What better way to get over writer’s block than writing about why I write? I never believed in writer’s block, and I’m not sure I do now, but I feel like there’s something annoyingly poking me in the shoulder and saying, “Start thinking about it, bud.”
Normally, I would say “Bah, humbug! There’s no such thing as writers’ block. You just apply ass to chair.” That’s how the hard-bitten news pros meet their deadlines and put food on the family table. I was once one of them.
I have been putting my butt down—admittedly sporadically—over the past few years. And I’ve had trouble with it. Why isn’t ass going to the chair? Is it because I don’t have anything to say? I know, I know. My friends are laughing. “You? Have nothing to say?”
Nothing angsty going on? (Ha! Don’t get me started). Or do I really have a touch of writers’ block?” Maybe it does exist, and I just never encountered it before.
Of course I have lots to say. Maybe too much. All the time I haven’t been writing I’ve been thinking about writing. Writing in my mind. Composing sentences. Wanting to connect, to share.
I think about how to describe the sound of fire as a log burns in my fireplace. It’s definitely not roaring. It’s a quiet, peaceful sound, a bit like a flag rippling in the wind. The word “fanning” pops into my mind. But seriously, how can you use the word “fan” or “fanning” to describe the sound of fire?
I see snow crystals sparkling in the sun and ask myself what image the words “sparkly snow” would bring to mind. Would it work? Maybe “a blanket of white glitter” would be better.
I hear the squeaky crunch of cold snow beneath my feet and wonder if it’s a cliché to use the phrase, “the snow squeaked beneath her feet.” Or is “the sound of cold squeaked beneath her feet as she walked through the crisp snow,” better?
I think about writing about giving up drinking and how much better I feel. (It’s scary, actually). I could write about having a declining 93-year-old mother and the guilt about wanting to spend more time with her but also wanting to stay home alone.
I could write about the love of my life, whose body is slowly freezing away, day by day, from Parkinson’s. An ugly, ugly, disgusting disease. And how does he feel about it, by the way? Or me, for that matter? Now there’s something to write about. And aging, my God, aging. How did I get to 61 and don’t younger people know you feel exactly like you did at 20? A hot 20-year-old living in a 61-year-old body. Ouch. Then there’s the exercise of renovating to downsize. Supposedly for One. Last. Time.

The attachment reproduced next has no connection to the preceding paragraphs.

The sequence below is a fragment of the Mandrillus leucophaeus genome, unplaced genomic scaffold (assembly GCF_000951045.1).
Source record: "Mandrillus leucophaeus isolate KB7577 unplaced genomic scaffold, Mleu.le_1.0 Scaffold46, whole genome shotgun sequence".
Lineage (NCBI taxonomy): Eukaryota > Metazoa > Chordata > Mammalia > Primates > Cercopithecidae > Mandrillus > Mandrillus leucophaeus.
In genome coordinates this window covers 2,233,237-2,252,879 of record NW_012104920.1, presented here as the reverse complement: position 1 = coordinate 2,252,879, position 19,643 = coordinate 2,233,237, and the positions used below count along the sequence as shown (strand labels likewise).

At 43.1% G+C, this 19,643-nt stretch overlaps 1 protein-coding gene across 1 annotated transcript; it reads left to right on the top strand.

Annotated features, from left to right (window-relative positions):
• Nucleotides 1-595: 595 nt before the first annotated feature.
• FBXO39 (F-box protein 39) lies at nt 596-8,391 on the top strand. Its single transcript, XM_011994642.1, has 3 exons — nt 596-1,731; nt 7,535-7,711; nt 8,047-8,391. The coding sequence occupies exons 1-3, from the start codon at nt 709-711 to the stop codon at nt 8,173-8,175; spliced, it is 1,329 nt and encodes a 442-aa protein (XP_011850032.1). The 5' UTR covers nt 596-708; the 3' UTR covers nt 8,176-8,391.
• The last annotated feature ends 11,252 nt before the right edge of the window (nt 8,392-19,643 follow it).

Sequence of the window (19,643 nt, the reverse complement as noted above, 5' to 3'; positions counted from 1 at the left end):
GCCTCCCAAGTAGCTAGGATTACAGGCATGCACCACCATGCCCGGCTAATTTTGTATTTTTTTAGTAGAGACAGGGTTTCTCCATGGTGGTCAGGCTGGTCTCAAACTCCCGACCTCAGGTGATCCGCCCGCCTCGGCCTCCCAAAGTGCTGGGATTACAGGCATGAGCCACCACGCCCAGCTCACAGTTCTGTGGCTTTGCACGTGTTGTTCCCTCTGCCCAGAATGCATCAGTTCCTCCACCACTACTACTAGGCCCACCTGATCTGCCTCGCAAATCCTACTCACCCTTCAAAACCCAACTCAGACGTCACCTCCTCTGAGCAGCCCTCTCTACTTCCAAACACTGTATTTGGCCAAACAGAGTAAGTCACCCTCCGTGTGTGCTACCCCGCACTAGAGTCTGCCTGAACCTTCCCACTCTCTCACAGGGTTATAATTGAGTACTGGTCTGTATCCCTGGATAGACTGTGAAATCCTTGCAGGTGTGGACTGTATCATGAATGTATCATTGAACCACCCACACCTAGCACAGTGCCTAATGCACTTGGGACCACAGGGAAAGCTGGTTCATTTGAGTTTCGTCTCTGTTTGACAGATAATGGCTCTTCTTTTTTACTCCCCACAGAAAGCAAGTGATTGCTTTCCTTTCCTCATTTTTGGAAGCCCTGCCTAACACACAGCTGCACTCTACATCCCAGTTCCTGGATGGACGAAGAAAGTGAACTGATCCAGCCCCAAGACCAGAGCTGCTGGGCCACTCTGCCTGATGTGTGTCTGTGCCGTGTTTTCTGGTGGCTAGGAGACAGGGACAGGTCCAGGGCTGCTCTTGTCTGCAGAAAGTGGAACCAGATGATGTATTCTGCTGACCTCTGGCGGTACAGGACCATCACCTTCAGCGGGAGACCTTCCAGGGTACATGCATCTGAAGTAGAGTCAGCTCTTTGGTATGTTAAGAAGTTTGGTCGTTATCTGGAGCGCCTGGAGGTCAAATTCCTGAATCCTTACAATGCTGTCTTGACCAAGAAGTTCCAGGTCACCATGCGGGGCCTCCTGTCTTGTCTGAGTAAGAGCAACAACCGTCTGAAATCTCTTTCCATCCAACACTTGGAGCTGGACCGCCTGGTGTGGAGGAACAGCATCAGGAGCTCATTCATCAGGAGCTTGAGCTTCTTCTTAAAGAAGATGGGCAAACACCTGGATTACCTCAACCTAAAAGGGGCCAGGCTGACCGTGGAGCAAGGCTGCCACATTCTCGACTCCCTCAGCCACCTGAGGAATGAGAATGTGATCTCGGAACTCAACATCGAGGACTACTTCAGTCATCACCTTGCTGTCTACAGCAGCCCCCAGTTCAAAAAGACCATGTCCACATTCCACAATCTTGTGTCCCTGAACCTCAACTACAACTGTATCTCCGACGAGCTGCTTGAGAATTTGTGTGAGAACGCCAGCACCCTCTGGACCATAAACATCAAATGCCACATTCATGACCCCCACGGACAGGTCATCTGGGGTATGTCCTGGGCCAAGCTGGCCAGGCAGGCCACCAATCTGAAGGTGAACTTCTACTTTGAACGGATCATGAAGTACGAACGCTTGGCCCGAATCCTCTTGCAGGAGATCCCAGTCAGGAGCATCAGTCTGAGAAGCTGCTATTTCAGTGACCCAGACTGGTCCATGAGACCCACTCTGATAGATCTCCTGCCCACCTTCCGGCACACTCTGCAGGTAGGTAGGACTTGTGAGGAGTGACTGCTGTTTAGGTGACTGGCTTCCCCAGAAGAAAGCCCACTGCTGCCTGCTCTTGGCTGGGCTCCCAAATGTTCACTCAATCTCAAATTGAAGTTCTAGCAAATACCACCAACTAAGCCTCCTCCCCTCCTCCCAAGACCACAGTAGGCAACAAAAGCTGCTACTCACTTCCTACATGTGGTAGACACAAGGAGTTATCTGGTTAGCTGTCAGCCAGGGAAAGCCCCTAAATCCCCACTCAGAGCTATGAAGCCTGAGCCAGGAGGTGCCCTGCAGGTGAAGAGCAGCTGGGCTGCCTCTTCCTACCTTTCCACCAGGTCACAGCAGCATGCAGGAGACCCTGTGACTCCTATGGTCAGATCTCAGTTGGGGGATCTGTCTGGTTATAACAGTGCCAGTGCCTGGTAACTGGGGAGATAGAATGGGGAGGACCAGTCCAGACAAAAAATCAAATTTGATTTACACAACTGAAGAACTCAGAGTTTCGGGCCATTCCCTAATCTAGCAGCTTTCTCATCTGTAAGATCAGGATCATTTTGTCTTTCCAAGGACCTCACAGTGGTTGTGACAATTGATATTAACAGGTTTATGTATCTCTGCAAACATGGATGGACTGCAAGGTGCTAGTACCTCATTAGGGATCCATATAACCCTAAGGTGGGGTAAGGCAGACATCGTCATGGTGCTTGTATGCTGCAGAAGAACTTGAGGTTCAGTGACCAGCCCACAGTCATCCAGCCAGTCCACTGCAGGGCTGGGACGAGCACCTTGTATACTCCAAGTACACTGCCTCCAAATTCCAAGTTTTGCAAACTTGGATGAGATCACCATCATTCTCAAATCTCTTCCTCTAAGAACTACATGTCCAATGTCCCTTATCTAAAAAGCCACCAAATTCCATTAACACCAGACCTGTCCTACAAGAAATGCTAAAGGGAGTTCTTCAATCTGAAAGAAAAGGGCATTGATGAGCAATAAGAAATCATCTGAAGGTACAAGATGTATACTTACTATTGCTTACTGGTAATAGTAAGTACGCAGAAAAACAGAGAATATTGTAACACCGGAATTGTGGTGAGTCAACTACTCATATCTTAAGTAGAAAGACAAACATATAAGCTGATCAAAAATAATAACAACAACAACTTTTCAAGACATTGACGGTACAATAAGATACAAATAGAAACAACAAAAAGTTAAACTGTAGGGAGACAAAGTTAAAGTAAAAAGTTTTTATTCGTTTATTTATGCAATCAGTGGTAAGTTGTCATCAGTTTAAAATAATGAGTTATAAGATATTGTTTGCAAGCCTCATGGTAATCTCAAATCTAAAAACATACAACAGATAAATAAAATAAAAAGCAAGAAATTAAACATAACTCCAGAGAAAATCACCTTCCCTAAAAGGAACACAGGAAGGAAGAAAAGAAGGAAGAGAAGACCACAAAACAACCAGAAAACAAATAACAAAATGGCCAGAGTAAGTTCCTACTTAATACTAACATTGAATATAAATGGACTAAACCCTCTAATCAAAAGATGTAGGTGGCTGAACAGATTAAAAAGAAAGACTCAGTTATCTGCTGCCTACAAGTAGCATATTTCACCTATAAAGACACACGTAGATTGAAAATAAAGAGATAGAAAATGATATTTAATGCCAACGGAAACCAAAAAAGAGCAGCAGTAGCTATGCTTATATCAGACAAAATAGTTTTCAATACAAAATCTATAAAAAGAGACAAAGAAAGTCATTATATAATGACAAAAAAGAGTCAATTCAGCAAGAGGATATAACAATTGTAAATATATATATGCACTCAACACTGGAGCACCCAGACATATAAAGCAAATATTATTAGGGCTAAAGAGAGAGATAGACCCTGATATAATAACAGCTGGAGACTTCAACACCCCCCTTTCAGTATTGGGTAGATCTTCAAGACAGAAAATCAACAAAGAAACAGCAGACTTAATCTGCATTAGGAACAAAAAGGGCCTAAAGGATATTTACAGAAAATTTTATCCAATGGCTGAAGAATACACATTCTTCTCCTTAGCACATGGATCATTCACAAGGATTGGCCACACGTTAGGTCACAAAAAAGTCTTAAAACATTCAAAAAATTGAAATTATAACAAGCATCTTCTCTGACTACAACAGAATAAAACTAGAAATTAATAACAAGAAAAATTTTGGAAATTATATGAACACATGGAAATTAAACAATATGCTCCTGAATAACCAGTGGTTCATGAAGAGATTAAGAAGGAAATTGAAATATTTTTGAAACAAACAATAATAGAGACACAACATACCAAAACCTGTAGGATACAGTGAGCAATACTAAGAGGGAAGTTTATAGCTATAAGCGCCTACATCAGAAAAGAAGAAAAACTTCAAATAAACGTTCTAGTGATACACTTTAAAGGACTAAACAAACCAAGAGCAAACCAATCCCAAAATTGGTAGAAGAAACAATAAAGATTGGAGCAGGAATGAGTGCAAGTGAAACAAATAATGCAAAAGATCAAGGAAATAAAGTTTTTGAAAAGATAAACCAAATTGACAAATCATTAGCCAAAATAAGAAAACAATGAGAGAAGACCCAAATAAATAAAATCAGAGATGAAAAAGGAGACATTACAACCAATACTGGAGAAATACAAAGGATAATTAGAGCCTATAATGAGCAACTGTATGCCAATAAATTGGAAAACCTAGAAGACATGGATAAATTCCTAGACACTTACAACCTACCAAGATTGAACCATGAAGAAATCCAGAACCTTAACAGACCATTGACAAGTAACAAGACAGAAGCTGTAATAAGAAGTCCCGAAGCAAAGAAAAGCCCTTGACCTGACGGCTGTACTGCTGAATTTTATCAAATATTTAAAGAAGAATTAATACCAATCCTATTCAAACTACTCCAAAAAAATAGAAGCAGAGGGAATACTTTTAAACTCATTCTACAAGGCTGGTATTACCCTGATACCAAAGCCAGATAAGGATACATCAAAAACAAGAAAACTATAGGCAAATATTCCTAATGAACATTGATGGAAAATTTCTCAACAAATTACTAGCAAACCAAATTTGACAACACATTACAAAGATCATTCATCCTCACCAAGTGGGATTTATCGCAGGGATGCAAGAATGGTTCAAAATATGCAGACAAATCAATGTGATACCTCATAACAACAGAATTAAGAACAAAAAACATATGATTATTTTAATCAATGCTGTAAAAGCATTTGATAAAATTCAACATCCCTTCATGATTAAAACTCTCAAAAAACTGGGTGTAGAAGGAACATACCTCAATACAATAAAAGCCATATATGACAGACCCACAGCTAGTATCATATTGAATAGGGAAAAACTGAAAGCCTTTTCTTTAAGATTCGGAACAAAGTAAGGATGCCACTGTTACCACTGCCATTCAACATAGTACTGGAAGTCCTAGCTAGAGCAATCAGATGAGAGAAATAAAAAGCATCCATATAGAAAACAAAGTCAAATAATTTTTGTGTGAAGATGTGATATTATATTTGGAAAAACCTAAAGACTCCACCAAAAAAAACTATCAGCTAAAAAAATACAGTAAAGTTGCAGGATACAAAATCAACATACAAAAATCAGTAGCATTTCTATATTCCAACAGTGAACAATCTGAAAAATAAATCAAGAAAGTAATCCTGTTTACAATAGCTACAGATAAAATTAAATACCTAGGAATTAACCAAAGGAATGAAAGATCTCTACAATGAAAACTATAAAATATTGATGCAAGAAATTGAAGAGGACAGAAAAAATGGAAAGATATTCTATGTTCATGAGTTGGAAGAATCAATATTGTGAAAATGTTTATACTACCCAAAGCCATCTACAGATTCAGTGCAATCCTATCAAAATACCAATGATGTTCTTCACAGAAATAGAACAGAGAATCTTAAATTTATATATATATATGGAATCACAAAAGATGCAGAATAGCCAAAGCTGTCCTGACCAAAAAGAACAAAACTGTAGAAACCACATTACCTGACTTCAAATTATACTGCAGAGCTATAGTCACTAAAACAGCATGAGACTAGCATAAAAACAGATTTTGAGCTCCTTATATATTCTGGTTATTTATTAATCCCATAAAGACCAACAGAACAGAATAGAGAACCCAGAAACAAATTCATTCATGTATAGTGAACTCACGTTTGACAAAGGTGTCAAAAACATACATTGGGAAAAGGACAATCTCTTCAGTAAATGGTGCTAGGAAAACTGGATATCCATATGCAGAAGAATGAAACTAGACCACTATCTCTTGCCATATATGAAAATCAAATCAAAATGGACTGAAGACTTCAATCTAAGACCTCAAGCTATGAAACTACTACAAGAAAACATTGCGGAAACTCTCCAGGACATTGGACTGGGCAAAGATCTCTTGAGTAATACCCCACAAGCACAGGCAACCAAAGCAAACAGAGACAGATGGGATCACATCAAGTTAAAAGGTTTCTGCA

Downsizing. Why would anyone care about how hard was it for to me to give away that 70-year-old crystal dessert dish, embedded with sterling silver? The one my mother got from Aunt Naomi as an engagement present? How do other people feel, or cope with, getting rid of prized possessions they’d had for years and years? Like my pretty Petunia piggy bank I’ve dragged around with me for over 50 years. When should I let go of that and why am I keeping it in the first place?
And why the hell do we get so attached to things anyway? “They’re just things, Erin!” Right. They’re part of my life.
Or there’s always my old friend that I call the Black Snake, usually under control but not always. It’s also commonly known as the Black Dog: “A spectral or demonic entity found primarily in the folklore of the British Isles. The black dog is essentially a nocturnal apparition, sometimes a shapeshifter, and often said to be associated with the Devil or described as a ghost or hellhound.”
Its appearance was regarded as a portent of death. Now there’s a cheery definition of depression for ya!
So, Erin, why do you write? Or feel uncomfortable when you’re not doing it regularly?
Writers Stephen King and Joan Didion both said they write to find out what they think, which is an interesting take that I have used myself.
William Safire, an eminent American author, columnist and journalist, said he writes because he enjoys expressing himself and because it forces him to think more coherently than if he’s just “shooting off my mouth.” Yes, that resonates.
Sylvia Plath wrote, she said, “because there is a voice within me that will not be still.” That’s for sure.
I write, I think, because it’s in my bones. Because I want to connect. Because I love to learn. Because I love to share.
But also because I was badly damaged growing up in an explosive household where I had no voice.
But I do have a voice.
I can use that voice to help others—and myself—by putting words down on a page.
And that is why I write.